BSL version here.
A Bristol University Centre that has been a beacon and an inspiration to Deaf people all over the world is facing savage staffing cuts which, experts say, would make it ineffective – and with it we may lose one of Britain’s proudest claims to worldwide academic leadership.
For more than thirty years, the Centre for Deaf Studies (CDS) has blazed a trail for others to follow in the fields of Sign Language Studies, Deaf Studies and interpreter training. It has a list of firsts for which most universities, let alone small departments, would give their eye teeth:
- First funded research on sign language in the UK
- First use of the term Deaf Studies, now widely used all over the world
- First textbook on British Sign Language – still in use
- First full-time training programme for sign language interpreters
- First BSc & MSc in Deaf Studies
- First Professorship in Deaf Studies
- First Deaf person to head an Academic Centre in Europe
- First full-time University training programme for Deaf people taught in sign language
In all, the Centre has chalked up nearly thirty firsts in thirty years – a return on (very modest) investment almost unequalled in the
increasingly bang-for-your-buck world of higher education.
But now, the CDS is threatened with cutbacks affecting 75% of staff. According to everyone who works there, this will make it almost impossible to continue teaching beyond the next couple of years. And students who have already embarked on courses such as the world-famous BSc in Deaf Studies may receive an increasingly inadequate tuition service, because staff will be so overstretched.
“This is a breach of trust – in fact a breach of contract – with those of us who came here in good faith because of the Centre’s reputation”, said one student. “I came here to learn from the best Deaf and hearing staff and go on to become a sign language interpreter. Now they’re planning to get rid of most of them.”
On Monday 10 May, the University Senate took the first step towards implementing the cuts. The decision now passes to a meeting of the University Council on Friday 14 May. The University has to make cuts of £15m per annum to its budget. The actual savings by removing the Deaf Studies undergraduate programme (staff costs minus the student fee income) is not much more than £100k per annum – hardly enough to consider putting this programme at risk and flying in the face of the University’s own Diversity and Public Engagement aims.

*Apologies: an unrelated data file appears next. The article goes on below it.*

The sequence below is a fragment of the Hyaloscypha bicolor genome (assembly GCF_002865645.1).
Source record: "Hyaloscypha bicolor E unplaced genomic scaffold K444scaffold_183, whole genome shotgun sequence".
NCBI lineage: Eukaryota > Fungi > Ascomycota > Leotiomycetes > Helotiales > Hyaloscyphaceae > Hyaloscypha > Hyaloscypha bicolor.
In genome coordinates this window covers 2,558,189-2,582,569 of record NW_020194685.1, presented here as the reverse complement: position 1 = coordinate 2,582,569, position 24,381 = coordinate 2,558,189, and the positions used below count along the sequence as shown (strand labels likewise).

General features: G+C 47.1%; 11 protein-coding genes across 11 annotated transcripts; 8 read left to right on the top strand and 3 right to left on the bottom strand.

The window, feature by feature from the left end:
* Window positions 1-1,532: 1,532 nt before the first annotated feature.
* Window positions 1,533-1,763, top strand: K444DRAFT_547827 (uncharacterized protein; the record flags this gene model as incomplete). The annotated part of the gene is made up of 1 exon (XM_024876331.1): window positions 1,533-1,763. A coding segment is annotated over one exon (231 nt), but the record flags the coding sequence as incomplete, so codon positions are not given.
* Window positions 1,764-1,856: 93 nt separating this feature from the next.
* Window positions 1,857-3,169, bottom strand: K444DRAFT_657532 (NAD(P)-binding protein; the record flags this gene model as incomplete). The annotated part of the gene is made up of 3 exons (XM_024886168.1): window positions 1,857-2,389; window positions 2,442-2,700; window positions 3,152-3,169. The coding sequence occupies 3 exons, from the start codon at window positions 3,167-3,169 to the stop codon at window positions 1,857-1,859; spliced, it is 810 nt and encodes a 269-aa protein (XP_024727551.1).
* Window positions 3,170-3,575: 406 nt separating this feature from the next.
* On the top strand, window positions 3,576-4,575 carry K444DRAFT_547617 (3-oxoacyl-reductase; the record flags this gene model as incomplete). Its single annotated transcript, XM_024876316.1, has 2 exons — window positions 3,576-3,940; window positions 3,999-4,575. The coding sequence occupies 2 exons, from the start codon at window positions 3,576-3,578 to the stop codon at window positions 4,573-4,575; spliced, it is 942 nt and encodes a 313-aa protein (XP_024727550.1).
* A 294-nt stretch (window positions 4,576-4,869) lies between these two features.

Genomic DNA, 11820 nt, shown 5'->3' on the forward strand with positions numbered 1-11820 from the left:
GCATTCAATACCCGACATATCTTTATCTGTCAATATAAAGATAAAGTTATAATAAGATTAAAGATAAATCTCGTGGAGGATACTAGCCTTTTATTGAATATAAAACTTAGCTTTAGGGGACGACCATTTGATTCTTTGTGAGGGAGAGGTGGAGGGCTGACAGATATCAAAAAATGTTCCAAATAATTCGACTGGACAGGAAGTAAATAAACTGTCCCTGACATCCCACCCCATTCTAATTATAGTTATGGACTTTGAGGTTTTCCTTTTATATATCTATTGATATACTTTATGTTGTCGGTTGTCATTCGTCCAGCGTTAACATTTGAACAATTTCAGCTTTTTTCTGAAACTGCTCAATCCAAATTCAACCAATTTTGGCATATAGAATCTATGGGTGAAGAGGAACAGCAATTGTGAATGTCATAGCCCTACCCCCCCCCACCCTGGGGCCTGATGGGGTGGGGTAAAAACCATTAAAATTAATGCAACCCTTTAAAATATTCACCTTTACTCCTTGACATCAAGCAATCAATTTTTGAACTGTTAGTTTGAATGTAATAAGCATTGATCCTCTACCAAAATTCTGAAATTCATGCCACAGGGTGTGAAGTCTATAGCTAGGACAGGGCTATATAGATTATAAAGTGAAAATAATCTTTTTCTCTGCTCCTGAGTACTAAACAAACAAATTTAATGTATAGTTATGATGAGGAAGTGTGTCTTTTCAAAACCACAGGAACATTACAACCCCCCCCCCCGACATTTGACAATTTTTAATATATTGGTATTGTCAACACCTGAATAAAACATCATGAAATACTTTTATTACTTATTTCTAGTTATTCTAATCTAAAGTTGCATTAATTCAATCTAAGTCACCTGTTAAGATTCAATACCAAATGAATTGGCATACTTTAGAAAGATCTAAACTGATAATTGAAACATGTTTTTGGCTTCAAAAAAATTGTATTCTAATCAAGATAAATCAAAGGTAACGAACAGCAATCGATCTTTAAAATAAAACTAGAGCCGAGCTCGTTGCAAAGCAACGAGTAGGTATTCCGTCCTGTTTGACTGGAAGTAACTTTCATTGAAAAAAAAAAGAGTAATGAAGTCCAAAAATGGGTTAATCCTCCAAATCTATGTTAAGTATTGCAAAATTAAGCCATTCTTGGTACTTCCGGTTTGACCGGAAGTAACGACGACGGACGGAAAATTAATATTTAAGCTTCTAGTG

It is widely felt that the CDS has been targeted because it is seen in some quarters as a vulnerable minority interest. “Other departments who don’t want to bear the brunt themselves may just sit on their hands, hoping they might escape the worst if the CDS takes the biggest hit”, said one supporter.
If so, this would be seen in many quarters as not only cowardly, but against the law. Under the Disability Discrimination Act, all public bodies have a Disability Equality Duty to carry out a disability equality impact assessment of the community of any measures they take. There is strong evidence that Bristol University has hardly begun this process and is potentially acting contrary to the Code of Practice.
In fact, where so many Deaf people are concerned, far from rushing decisions through Senate at short notice, there is a requirement to allow extra consultation time because of the difficulties of communication. Ironically, the CDS has done more than almost anywhere over the years to improve communication and access for Deaf people.
But if the authorities acted at short notice, they must have been taken aback at the speed with which the campaign to Save Deaf Studies took off, once word leaked out. Within four days a petition started by a third-year undergraduate has gathered nearly two-and-a-half-thousand signatures from Deaf people and universities all over the world.
The CDS has always been a pioneer on a global scale. In 1996 it ran the first UK deaf-led project based in Africa – in Northern Uganda – funded by Oxfam and Action on Disability and Development. It has also pioneered Europe-wide initiatives. In April this year it launched a multi-million euro project in conjunction with police and fire services to give deaf people direct access to 999 services through videophones. Now all the effort that the team at CDS have put in over the decades is being repaid with an international outcry against the University’s cuts plan.
Academics from as far afield as Australia, Finland, Germany, Canada and the United States have leapt to the defence of the beleaguered CDS, with comments on the petition website and letters directed to the University’s Vice-Chancellor, Professor Eric Thomas.
Two Assistant Professors from Utah Valley University in the USA wrote:
“.targeting programs such as Centre for Deaf Studies for budgetary cuts. stems from inability of majority culture to recognize and understand the significant contributions studies of minority cultures have towards the academic discipline of Humanities. those programs should be celebrated and promoted, rather than cut. Please reconsider before you implement such a disastrous plan – disastrous to greater understanding of humanity, disastrous to promotion of equity of humans worldwide – and disastrous harm to Deaf people everywhere.”
More comments from all over Britain and around the world can be found here on our website and the petition, at Save BSc Deaf Studies Campaign Petition.
Thirty years ago a beacon for the promotion of Deaf Studies was lit in Bristol. Now the campaign to save it is spreading like wildfire round the world.
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